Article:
The results of our study must be interpreted in light of the inherent differences between measurements obtained from a phantom to those taken from experimental studies that use real cartilage specimens. It is well known that articular cartilage exhibits depth and location dependent inhomogeneities in material structure (36–38), and these factors were not part of our study design. In addition, although similar (25–28), small differences will exist between x-ray attenuation values of real tissue to that of the materials used in our phantom. Finally, diarthrodial joints such as the shoulder and hip have spherical geometry but the phantom chambers were cylindrical. Nevertheless, our approach allowed us to eliminate potential confounding factors such as geometry, tissue homogeneity, and measurement technique. In addition, a total of three scans were performed and descriptive statistics were utilized to assess reproducibility, which was a statistical methodology consistent with a phantom study related to MRI slice thickness (39).
For chambers with simulated thicknesses of 0.25 and 0.5 mm it was necessary to use a semi-automatic method to segment simulated cartilage from the contrast enhanced scan datasets. Reconstruction errors for these chambers could have been influenced by user technique. However, the magnitude of the standard deviation error bars for thicknesses within this range were very similar to the non-enhanced scan deviation bars, and a purely automatic segmentation technique was used for the latter datasets. Therefore, it appears that simulated cartilage reconstruction errors for thickness in this range would be remain high regardless of the reconstruction technique employed. Thus, caution should be exercised when attempting to make conclusions regarding cartilage that is thin (below 0.75 mm in our phantom study).
The phantom was designed to simulate the interface between cartilage and cortical bone. There was likely some image thinning of polycarbonate due to volumetric averaging between the polycarbonate and adjacent aluminum cylindrical sleeve; however the wall thickness of aluminum was held constant for each phantom cylinder and the thresholding protocol was not biased to changes between phantom chambers or whole datasets. Thus, any errors introduced would be consistent over all datasets, which would eliminate simulated cortical bone as a confounding factor to our study.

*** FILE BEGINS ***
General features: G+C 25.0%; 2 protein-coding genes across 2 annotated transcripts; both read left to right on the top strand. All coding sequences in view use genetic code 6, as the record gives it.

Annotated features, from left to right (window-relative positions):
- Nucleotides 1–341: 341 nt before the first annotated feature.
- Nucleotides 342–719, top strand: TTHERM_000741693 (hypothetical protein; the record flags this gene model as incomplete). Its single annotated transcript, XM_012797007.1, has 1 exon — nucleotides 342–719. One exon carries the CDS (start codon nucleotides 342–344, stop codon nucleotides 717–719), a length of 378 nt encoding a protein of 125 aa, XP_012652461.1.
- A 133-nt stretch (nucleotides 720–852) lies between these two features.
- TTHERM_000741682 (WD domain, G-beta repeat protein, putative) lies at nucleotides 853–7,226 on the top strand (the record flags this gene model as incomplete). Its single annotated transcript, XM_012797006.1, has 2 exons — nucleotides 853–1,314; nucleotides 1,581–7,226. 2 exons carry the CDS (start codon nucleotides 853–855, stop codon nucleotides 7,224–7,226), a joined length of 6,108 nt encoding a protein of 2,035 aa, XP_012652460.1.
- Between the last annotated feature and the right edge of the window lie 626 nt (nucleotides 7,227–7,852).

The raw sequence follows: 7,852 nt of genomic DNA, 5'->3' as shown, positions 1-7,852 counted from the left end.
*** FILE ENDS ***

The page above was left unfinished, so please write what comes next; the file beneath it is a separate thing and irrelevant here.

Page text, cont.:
The results of our study provide minimum bounds for the errors in cartilage thickness measurement using MDCT and provide guidelines for practical use. It must be emphasized that the reported phantom reconstruction errors are likely a best case result since confounding factors were controlled. A lower concentration of contrast agent is likely to reduce the amount of volumetric averaging between actual cartilage and contrast agent since it was shown that higher concentrations caused the simulated cartilage to appear thinner than its reference thickness. In addition, joint spacing should be maximized prior to scanning, which can be done by completely filling the joint capsule with the diluted contrast solution and/or applying traction to the joint. Failure to do so will result in increased errors when the joint space reaches a critical threshold (occurring at 0.5 mm in our phantom study). Finally, CT image reconstructions should be chosen such that isotropic or near-isotropic spatial resolutions are achieved. Fortunately, MDCT (unlike its predecessors) offers the ability to do this without increased radiation dosage to the patient (40).
From a basic science point of the view the following conclusion can be made: assuming that sufficient joint space is maintained and a low contrast agent concentration is used, one could expect similar cartilage reconstruction errors when cadaveric tissues are CT scanned with or without contrast agent since errors were similar between non-enhanced and contrast enhanced scan (25% concentration) datasets. However, given the additional technical challenges of keeping joint fluid within the capsule of a dissected joint, it seems more appropriate to scan the specimen without contrast agent.
In conclusion, the ability to reconstruct simulated cartilage using a phantom and MDCT with and without arthrography is dependent on several factors including the contrast agent concentration, joint spacing, imaging plane, and spatial resolution. An improved understanding of the detection limits of MDCT cartilage reconstructions will assist in the diagnosis of joint pathologies, interpretation of biomechanical models, and design of epidemiological studies aimed to investigate changes in cartilage thickness.
Financial support from the Orthopaedic Research and Education Foundation is gratefully acknowledged.